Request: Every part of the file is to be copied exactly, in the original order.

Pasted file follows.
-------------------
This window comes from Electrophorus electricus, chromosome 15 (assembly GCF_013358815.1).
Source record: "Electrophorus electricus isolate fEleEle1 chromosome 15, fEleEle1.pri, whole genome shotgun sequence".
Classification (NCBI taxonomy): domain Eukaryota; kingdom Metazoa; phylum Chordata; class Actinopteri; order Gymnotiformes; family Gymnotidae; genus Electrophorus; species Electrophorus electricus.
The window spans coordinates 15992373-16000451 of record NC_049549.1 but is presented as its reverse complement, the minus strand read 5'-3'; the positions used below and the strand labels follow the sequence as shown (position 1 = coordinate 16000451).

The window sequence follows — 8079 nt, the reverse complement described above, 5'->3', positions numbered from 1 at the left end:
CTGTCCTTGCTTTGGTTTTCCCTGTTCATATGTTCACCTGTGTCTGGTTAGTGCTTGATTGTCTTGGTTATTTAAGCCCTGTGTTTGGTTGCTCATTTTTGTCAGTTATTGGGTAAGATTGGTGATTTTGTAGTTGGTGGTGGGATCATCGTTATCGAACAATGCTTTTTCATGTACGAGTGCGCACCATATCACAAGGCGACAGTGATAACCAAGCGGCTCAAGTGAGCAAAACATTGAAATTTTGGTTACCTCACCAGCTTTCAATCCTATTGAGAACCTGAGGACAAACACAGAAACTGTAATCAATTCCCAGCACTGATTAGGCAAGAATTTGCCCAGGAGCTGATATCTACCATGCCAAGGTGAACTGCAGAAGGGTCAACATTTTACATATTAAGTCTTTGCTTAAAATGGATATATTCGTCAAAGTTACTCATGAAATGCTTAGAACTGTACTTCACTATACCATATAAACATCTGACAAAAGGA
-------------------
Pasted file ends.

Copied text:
This window comes from Electrophorus electricus, chromosome 15 (assembly GCF_013358815.1).
Source record: "Electrophorus electricus isolate fEleEle1 chromosome 15, fEleEle1.pri, whole genome shotgun sequence".
Classification (NCBI taxonomy): domain Eukaryota; kingdom Metazoa; phylum Chordata; class Actinopteri; order Gymnotiformes; family Gymnotidae; genus Electrophorus; species Electrophorus electricus.
The window spans coordinates 15992373-16000451 of record NC_049549.1 but is presented as its reverse complement, the minus strand read 5'-3'; the positions used below and the strand labels follow the sequence as shown (position 1 = coordinate 16000451).

The window sequence follows — 8079 nt, the reverse complement described above, 5'->3', positions numbered from 1 at the left end:
CTGTCCTTGCTTTGGTTTTCCCTGTTCATATGTTCACCTGTGTCTGGTTAGTGCTTGATTGTCTTGGTTATTTAAGCCCTGTGTTTGGTTGCTCATTTTTGTCAGTTATTGGGTAAGATTGGTGATTTTGTAGTTGGTGGTGGGATCATCGTTATCGAACAATGCTTTTTCATGTACGAGTGCGCACCATATCACAAGGCGACAGTGATAACCAAGCGGCTCAAGTGAGCAAAACATTGAAATTTTGGTTACCTCACCAGCTTTCAATCCTATTGAGAACCTGAGGACAAACACAGAAACTGTAATCAATTCCCAGCACTGATTAGGCAAGAATTTGCCCAGGAGCTGATATCTACCATGCCAAGGTGAACTGCAGAAGGGTCAACATTTTACATATTAAGTCTTTGCTTAAAATGGATATATTCGTCAAAGTTACTCATGAAATGCTTAGAACTGTACTTCACTATACCATATAAACATCTGACAAAAGGA